When New Zealand/Portland, Ore. band Unknown Mortal Orchestra released its first track, “Ffunny Ffrends,” it was a sappy jam that made you think, shit man, I really do love my friends, don’t I? Now UMO has come out with II, the band’s, uh, second album. It’s clear that UMO hasn’t lost any of the lo-fi groove that it introduced in 2010, but this time around, listeners may want to ask UMO, where’d all your ffunny ffrends go?


Unknown Mortal Orchestra

The opening track, “From the Sun,” for instance, starts off slowly and surprisingly acoustic, calm and content, but throughout it, singer Ruban Nielson repeats the unnerving phrase, “Isolation can put a gun in your hand.” He’s got the same raspy, bizarre voice heard on the group’s first album, but instead of professing his love of bikes and Jello, now Nielson complains — about exhaustion and loneliness and escaping the sunlight. That said, Nielson doesn’t sound too upset about brooding alone in the shadows; in fact, he offers solitude as a solution, “If you need to.” People suck sometimes, and you just need to get away — he gets you.

But by the next song, “Swim and Sleep (Like a Shark),” Nielson sounds like he can’t even be bothered to get out of bed. “Swim and Sleep” lulls listeners into a hypnotic state, bearing the same resemblance to many of UMO’s older songs, but with a little less rock and a little more Rozerem. In the lyrics, Nielson imagines the possibility of living in the least conscious way possible, and repeats until you find yourself nodding your head slowly in agreement, thinking, yeah, that would be a nice way to live.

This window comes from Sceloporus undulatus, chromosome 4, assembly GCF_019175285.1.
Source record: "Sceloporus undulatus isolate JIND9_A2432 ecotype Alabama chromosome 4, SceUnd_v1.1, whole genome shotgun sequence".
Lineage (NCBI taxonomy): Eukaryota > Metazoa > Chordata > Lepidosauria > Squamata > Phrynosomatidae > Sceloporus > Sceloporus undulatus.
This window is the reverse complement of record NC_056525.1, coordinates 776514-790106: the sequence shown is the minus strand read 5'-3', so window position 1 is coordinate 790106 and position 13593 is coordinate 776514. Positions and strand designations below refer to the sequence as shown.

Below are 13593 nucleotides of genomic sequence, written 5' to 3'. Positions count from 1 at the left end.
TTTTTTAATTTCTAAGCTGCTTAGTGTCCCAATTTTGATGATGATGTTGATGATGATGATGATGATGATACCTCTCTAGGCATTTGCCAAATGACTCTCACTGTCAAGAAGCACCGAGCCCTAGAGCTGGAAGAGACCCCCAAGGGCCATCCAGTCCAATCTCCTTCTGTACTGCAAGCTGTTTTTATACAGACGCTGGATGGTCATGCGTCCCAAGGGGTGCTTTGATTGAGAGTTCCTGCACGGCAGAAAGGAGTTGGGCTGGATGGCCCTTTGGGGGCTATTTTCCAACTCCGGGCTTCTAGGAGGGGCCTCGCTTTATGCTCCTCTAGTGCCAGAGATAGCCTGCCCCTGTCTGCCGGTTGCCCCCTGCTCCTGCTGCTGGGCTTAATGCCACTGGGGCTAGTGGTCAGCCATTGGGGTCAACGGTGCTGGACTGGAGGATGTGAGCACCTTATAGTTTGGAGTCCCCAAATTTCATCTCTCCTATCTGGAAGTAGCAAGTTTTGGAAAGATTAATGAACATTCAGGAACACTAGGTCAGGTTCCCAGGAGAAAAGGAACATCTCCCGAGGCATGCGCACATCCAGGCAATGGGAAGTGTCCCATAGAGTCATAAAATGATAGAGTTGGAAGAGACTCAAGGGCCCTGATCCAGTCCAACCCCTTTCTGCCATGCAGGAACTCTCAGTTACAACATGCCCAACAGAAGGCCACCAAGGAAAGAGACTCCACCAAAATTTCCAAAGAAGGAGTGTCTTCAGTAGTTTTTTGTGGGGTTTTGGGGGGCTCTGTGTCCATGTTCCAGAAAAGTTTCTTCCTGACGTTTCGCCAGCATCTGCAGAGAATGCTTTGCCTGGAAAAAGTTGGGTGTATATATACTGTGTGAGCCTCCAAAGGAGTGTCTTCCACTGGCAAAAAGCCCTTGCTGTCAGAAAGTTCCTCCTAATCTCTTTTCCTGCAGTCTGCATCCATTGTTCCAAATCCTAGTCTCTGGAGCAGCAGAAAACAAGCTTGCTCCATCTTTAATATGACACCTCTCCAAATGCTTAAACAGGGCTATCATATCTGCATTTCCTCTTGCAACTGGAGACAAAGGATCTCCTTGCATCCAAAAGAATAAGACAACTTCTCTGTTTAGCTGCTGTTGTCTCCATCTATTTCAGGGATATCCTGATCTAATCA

“Monki” is when UMO begins to lose it a little bit. It begins with a series of reverberated guitar notes warbling and drifting as if underwater, and you can almost imagine the guys of UMO sitting on some amplifiers, wearing circular sunglasses, high as fuck, plucking a guitar and then passing it, going “whoooooa” after every note. The song crawls along lackadaisically for seven minutes, with some oos thrown in. This is the 5 a.m. of the album, when you’re coming down from whatever and realizing your brain isn’t quite in your head any longer.

Next comes “Dawn,” a minute-long track that beams over the album like the first rays of the sun seeping into your room, warming your face. But this little nugget of serenity — like most nuggets of serenity — only lasts for an instant, and then there’s “Faded in the Morning,” an alarm-clock jolt to the brain that sends UMO into the morning commute, the bustle of a newly awakened world. Nielson sounds exasperated and hoarse as he shrieks the name of the song, moaning, “Sun is rising, stings my eyes, I don’t want to die today.”

But if the first song is about isolation to the point of having a gun in your hand, then perhaps “Faded in the Morning” begins to close the album with a newfound voice of hope — life’s tough, man, but you just gotta keep going. II closes with “Secret Xtians,” a carefree track that kicks off with a rich, hearty acoustic guitar solo and transitions into a funky riff, the classic UMO bass thumping in your chest — music that emulates the heart. One of the verses is composed entirely of nahs, and Nielson sounds like he’s finally reached some sort of mental peace at this point.

II in its entirety feels like a deep sleep, or maybe a dreamlike state as you realize that your night is someone else’s morning. We’re all living different lives on different schedules with varying degrees of happiness and an impossible combination of experiences. None of these have more worth or are inherently better than the other — just chill and let the music play.

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